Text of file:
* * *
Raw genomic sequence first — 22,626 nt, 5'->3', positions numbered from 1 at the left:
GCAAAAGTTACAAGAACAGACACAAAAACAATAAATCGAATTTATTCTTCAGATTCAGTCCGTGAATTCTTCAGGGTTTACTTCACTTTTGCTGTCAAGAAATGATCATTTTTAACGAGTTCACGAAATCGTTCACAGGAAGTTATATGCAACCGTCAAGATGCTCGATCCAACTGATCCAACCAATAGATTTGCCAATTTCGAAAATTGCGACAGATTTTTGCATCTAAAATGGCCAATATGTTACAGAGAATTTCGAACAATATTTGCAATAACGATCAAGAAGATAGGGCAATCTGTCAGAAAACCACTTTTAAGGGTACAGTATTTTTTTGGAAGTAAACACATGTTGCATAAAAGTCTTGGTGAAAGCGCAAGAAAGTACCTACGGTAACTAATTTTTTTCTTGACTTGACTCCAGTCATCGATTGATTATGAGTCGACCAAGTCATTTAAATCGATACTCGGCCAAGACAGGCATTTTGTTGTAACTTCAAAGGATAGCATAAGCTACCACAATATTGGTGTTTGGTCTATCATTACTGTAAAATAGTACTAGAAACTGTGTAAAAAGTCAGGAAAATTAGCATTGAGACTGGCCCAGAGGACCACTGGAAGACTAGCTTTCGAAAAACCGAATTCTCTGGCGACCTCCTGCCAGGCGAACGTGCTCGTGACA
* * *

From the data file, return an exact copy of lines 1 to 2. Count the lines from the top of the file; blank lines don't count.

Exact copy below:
Raw genomic sequence first — 22,626 nt, 5'->3', positions numbered from 1 at the left:
GCAAAAGTTACAAGAACAGACACAAAAACAATAAATCGAATTTATTCTTCAGATTCAGTCCGTGAATTCTTCAGGGTTTACTTCACTTTTGCTGTCAAGAAATGATCATTTTTAACGAGTTCACGAAATCGTTCACAGGAAGTTATATGCAACCGTCAAGATGCTCGATCCAACTGATCCAACCAATAGATTTGCCAATTTCGAAAATTGCGACAGATTTTTGCATCTAAAATGGCCAATATGTTACAGAGAATTTCGAACAATATTTGCAATAACGATCAAGAAGATAGGGCAATCTGTCAGAAAACCACTTTTAAGGGTACAGTATTTTTTTGGAAGTAAACACATGTTGCATAAAAGTCTTGGTGAAAGCGCAAGAAAGTACCTACGGTAACTAATTTTTTTCTTGACTTGACTCCAGTCATCGATTGATTATGAGTCGACCAAGTCATTTAAATCGATACTCGGCCAAGACAGGCATTTTGTTGTAACTTCAAAGGATAGCATAAGCTACCACAATATTGGTGTTTGGTCTATCATTACTGTAAAATAGTACTAGAAACTGTGTAAAAAGTCAGGAAAATTAGCATTGAGACTGGCCCAGAGGACCACTGGAAGACTAGCTTTCGAAAAACCGAATTCTCTGGCGACCTCCTGCCAGGCGAACGTGCTCGTGACA